An iconic part of Minnesota’s self identity can be found on the cover of Time magazine on Aug. 13, 1973: A photo of Gov. Wendell Anderson at a lake, wearing a big grin and a flannel shirt, hoisting aloft a freshly caught northern pike.

But in addition to the handsome governor, the trophy fish and the headline, “The Good Life In Minnesota,” there was something else in the background of the photo: Another fisherman, wearing a baseball cap, with a pipe in his mouth, looking at something in the bottom of a boat.

Minneapolis resident John Uldrich was that guy, according to his relatives. Uldrich died Jan. 28 at the age of 82 after enjoying not just the good life, but “a quirky, quixotic, quintessential Minnesotan existence,” according to his family.

In addition to photobombing Anderson’s Time cover shot, Uldrich started a pioneering company that made electronic fish detectors for anglers. He became an expert in Asian culture and cuisine. He won cooking contests, wrote thriller novels, cookbooks and Civil War histories, launched long-shot campaigns for political office and got involved in searches for the wreckage of crashed World War II bombers.

He also claimed that as a young man he did some espionage work for the U.S. government.

And that fish that Anderson was holding for Time magazine? Uldrich said he caught that.

“He had so many things going, I couldn’t keep track of them,” said his daughter, Anne “Nan” Zosel. “Even to the last months of his life, he was living life exuberantly.”

Born in Grand Rapids, Minn., and raised in Little Falls, Uldrich as a young man was alternately a student at St. John’s University, a deckhand on a Norwegian tanker and a U.S. Marine.

For a while, he worked in public relations and sales promotion for insurance companies before he struck out on his own in 1960, co-founding an electronics company called Vexilar that pioneered fish-finding devices like depth meters and sonar systems.

Uldrich also got into selling CB radios and a three-wheeled electric car during the energy crisis of the 1970s. But they turned out to be bad investments or maybe just ideas ahead of their time. Vexilar went bankrupt in 1980.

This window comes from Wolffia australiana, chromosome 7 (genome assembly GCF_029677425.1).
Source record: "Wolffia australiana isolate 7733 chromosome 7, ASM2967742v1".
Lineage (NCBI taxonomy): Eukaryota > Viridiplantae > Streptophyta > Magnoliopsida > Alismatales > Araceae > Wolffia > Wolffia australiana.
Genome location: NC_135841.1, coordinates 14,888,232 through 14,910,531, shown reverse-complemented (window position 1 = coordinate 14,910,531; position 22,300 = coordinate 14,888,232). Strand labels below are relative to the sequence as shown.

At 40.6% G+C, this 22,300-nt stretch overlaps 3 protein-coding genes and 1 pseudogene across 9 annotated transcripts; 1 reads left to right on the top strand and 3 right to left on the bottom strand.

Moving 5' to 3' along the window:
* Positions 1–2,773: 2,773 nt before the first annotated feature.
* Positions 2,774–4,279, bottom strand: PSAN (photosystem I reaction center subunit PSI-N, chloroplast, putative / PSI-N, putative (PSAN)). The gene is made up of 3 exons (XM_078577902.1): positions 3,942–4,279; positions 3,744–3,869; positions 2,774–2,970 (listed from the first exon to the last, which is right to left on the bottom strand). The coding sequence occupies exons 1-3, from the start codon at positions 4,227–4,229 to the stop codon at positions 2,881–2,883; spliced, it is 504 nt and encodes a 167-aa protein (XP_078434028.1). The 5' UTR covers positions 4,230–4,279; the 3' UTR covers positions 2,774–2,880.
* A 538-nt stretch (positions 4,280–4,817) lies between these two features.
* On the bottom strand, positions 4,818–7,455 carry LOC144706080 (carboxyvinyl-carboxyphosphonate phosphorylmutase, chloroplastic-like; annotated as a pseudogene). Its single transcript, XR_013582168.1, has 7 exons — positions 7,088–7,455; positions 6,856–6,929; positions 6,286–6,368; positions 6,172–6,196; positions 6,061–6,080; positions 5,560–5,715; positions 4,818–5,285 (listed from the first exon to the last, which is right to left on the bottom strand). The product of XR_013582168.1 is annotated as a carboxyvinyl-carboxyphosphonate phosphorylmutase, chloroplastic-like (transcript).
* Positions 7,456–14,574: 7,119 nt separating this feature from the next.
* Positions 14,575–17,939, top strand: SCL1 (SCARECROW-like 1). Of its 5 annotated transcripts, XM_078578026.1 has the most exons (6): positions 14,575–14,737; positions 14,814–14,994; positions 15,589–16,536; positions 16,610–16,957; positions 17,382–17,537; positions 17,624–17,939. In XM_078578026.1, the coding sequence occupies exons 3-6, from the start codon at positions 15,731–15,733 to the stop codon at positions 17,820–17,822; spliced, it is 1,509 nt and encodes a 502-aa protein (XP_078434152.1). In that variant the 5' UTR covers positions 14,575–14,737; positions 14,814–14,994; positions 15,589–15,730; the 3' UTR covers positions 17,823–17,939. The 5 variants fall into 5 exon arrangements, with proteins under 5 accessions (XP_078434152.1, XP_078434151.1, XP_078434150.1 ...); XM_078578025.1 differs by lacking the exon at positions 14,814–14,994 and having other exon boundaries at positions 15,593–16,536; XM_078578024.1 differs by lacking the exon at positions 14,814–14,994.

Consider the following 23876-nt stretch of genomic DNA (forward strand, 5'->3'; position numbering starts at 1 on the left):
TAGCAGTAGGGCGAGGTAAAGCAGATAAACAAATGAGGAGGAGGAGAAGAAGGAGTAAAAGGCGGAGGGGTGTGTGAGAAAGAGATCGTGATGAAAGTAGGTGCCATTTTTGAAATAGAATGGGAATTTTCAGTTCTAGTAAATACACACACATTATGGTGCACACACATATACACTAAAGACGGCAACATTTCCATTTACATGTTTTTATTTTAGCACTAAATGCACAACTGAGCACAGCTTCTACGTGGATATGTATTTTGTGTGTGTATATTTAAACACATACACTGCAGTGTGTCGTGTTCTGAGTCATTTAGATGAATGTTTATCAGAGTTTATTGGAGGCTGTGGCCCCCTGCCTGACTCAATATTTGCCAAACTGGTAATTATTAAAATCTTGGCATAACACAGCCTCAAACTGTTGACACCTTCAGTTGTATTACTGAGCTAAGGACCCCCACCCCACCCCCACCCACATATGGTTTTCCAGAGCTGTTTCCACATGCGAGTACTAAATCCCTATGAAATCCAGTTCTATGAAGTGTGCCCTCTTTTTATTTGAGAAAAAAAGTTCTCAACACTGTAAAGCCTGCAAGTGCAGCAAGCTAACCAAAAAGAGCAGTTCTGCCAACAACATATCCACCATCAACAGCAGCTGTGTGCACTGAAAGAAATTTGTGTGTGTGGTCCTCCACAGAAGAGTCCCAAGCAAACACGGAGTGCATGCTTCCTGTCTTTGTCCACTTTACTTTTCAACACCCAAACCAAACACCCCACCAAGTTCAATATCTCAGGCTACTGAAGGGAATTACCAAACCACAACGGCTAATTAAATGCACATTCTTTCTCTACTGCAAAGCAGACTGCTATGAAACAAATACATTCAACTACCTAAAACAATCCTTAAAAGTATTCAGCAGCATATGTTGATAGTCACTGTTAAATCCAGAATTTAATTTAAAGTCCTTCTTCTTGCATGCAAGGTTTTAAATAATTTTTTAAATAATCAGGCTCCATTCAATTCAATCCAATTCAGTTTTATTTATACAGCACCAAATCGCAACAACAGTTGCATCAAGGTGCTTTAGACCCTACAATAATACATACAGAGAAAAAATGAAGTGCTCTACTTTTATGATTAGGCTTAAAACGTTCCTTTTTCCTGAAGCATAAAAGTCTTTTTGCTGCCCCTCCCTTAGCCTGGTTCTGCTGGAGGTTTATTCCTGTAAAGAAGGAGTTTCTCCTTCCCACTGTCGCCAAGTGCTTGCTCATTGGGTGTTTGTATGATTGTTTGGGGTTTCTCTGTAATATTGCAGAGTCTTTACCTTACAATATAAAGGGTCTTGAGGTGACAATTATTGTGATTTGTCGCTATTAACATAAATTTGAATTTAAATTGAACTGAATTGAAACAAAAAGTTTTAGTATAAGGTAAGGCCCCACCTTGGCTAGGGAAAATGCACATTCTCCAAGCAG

The company survived, but Uldrich got out of the fish electronics business and moved on to other ventures that ranged from selling magnetic rings you could wear to improve your health to trying to grow shiitake mushrooms in northern Minnesota.

He once was pictured in the Minneapolis Star holding a 36-pound stuffed barracuda that he had caught off Key West while promoting his Vektor Fish and Game Activity Tables, a fish and game forecasting service that appeared in newspapers around the country.

In another newspaper picture, he’s shown wearing a Japanese “happi” coat demonstrating Japanese cooking techniques. Uldrich spent a lot of time doing business in Japan, so he taught classes on Asian cuisine and business culture. He also lived in China for a while, where he found remnants of a B-25 bomber that was involved in the Doolittle Raid on Japan during World War II.

His family can’t verify his claims that he was involved in Cold War spy missions during his travels in Europe as a young man. But the pike that made the cover of Time? That might not be a fish story.

When Wendell Anderson died in 2016, his son Brett confirmed that his father didn’t catch that fish.

Uldrich is survived by his sisters Valerie Windschitl and Claire Uldrich; children Anne Zosel, Tom Uldrich, Jack Uldrich, Catherine Glynn and Ben Ruoyu Zhou, four grandchildren and one great grandchild.

A memorial service will be held April 14, 3-6 p.m. at the Danish American Center, 3030 W. River Pkwy., Minneapolis.